Frog’s Leap: A Story of Farming and Fortune in Napa Valley

IMG_1237.jpg

A lot has changed in Napa Valley over the last forty years. Today, if you’re looking to start a winery, you better have a few million dollars in your pocket. But back in 1974, when John Williams arrived on a Greyhound bus from New York, all you needed was little determination, a lot of hard work, some good friends and a motorcycle to sell.

That was the beginning of Frog’s Leap. Today, John has over 200 certified-organic acres in Napa Valley, and his family-owned winery exudes a genuine sensibility and commitment to place, marked by its coming of age during the California wine boom.

John’s auspicious entry into the Napa Valley wine scene seemed blessed by good luck and great opportunities from the beginning. When he first arrived in Napa, he set up camp in an open field (previously a frog farm) that happened to belong to Larry Turley, who soon became a good friend and future business partner. Shortly after, he began working with Warren Winiarski, as the only other employee in the winery. That first year, they bottled the 1973 Stags Leap Cabernet Sauvignon that would win the Paris Tasting and put Napa Valley on the wine map. A few years later, he took a winemaking position at Spring Mountain, while simultaneously working on a side-project with Turley to make the Frog’s Leap Sauvignon Blanc and Zinfandel (with grapes they purchased from Spottswood).

IMG_1236.jpg

Given the reins to his own wines, John was soon leading the movement for organic farming in Napa Valley (earning him the amiable nickname of the “hippy farmer”), and by 1989, Frog’s Leap was awarded CCOF (California Certified Organic Farmers) status. Shortly after Turley left to create his own wines, John was able to purchase property in Rutherford, which included a historic red barn and some vines in need of love. Working with Frank Leeds and Roy Chaves, he was able to resuscitate his vineyard, applying dry-farming and organic practices for all his wines.

His philosophy on wine was (and still is) simple: If you let the grapevine interact naturally with its environment - on a calendar dictated by the warmth of the sun, the tug of the moon, and the surrounding life of bugs and birds - you celebrate the living nature of the fruit. In turn, you reap flavors that show balance and restraint, which are the expression of the grapevine’s inherent wisdom and connection with its terroir.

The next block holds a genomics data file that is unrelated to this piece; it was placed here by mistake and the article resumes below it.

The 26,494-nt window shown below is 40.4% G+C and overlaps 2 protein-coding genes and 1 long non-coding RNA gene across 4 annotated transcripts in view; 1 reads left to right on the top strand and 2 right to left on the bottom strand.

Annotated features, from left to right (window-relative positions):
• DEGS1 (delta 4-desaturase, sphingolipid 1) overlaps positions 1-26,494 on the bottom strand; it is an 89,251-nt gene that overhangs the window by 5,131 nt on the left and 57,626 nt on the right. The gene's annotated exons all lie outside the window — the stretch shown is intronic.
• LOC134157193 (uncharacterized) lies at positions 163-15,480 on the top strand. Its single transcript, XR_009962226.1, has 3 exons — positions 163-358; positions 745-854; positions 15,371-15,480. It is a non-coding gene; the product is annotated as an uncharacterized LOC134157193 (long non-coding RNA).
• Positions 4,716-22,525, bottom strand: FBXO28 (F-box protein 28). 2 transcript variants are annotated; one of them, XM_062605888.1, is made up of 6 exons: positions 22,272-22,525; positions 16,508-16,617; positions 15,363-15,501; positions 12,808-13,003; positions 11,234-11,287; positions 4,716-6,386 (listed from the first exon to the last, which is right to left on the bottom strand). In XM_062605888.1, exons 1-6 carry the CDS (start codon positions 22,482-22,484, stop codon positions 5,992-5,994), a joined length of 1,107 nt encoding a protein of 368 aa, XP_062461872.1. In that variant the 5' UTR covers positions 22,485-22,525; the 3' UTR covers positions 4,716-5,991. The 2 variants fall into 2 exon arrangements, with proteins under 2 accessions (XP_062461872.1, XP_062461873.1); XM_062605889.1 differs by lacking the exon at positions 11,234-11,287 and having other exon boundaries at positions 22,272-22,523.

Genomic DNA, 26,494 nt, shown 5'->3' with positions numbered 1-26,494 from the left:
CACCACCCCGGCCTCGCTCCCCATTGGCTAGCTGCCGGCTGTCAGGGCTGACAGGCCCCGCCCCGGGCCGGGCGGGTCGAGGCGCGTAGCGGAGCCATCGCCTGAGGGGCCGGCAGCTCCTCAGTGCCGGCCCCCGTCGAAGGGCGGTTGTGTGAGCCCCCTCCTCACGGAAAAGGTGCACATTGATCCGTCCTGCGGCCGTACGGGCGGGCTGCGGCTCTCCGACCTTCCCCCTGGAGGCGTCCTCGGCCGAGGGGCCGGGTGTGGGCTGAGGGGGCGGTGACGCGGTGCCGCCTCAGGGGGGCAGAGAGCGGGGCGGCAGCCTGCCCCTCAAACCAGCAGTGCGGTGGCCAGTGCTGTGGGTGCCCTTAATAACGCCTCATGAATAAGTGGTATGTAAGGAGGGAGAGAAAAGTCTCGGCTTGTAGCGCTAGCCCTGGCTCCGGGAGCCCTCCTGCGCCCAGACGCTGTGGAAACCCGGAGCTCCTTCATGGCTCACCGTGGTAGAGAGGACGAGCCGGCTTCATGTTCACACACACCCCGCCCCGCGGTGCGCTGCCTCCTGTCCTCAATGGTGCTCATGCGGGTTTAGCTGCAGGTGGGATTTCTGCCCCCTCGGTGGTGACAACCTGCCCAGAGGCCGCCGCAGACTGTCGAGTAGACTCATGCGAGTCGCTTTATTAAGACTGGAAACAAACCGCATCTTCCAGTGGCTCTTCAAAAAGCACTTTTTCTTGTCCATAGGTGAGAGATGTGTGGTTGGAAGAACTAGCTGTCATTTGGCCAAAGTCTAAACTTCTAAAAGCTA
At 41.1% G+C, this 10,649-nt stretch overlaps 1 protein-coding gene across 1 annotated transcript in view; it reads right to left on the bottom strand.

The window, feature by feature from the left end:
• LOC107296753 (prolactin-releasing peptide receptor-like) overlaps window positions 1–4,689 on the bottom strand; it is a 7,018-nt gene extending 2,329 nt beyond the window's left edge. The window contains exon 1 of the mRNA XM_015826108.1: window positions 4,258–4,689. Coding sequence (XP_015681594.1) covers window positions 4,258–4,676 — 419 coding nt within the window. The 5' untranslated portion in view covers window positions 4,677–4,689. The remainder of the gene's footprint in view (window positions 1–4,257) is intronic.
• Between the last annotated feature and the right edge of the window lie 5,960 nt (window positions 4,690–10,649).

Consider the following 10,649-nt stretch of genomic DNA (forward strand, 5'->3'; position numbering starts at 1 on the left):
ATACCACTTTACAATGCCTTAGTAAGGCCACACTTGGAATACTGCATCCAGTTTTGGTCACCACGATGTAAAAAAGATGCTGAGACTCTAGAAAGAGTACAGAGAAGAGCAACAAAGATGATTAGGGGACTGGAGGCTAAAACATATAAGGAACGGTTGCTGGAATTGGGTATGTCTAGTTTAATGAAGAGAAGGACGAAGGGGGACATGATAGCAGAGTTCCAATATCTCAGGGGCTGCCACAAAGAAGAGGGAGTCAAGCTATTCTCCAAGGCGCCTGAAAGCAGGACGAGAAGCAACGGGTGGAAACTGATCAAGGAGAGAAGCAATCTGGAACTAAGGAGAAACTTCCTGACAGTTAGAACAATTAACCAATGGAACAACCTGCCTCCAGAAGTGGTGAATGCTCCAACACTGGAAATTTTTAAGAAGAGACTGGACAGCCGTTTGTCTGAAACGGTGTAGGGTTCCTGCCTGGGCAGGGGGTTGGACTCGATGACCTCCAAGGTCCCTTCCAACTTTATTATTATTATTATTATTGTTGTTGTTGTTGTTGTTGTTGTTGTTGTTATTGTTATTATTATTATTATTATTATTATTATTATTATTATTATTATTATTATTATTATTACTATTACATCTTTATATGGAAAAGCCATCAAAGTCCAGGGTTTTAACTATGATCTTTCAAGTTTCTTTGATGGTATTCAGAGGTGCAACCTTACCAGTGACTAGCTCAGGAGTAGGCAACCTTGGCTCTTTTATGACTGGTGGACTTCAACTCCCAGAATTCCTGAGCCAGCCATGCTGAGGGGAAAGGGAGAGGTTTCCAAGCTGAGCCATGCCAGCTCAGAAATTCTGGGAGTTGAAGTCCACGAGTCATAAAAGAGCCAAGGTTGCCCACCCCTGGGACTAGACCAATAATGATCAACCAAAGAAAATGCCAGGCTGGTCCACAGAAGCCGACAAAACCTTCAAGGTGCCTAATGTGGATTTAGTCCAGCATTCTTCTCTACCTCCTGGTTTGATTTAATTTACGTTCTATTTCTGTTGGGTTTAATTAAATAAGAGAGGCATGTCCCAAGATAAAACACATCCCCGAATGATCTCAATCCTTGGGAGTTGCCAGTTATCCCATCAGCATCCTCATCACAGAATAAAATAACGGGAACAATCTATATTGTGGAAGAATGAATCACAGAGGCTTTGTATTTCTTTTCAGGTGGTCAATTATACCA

Over the years, John has constantly kept an eye out for vineyard opportunities, purchasing 50+ acres along the river for Sauvignon Blanc and then the Rossi estate along Hwy 29 in Rutherford for his Cabernet Sauvignon. Long-term leases for Zinfandel in St. Helena and Chardonnay in Carneros have balanced out his program. The environment has always been at the forefront of his decisions, and it is apparent in the character of his wines. John will tell you, “We don’t make great wine, we grow it.”

“Luck is not chance, it’s toil. And fortune’s smile is earned.” Such is the case with John Williams, who has spent a lifetime finding and extracting his ideal expression of Napa Valley. By seeking out, and purchasing, his dream lots in Napa, then treating them with respect and letting them grow naturally, he has developed wines that reflect this unique place like few else.

Kristy Byrd, from Frog’s Leap, will be pouring wines in our SF Store on Thursday night from 5-6:30pm and in Redwood City on Friday night from 5-6:30pm.

2017 Frog's Leap Rutherford Napa Valley Sauvignon Blanc

2016 Frog's Leap Napa Valley Chardonnay

2015 Frog's Leap Rutherford Merlot

2015 Frog's Leap "Estate" Rutherford Cabernet Sauvignon

2016 Frog's Leap Napa Valley Zinfandel


- Megan Greene

09_bh.jpg
08_bh.jpg
Megan Greene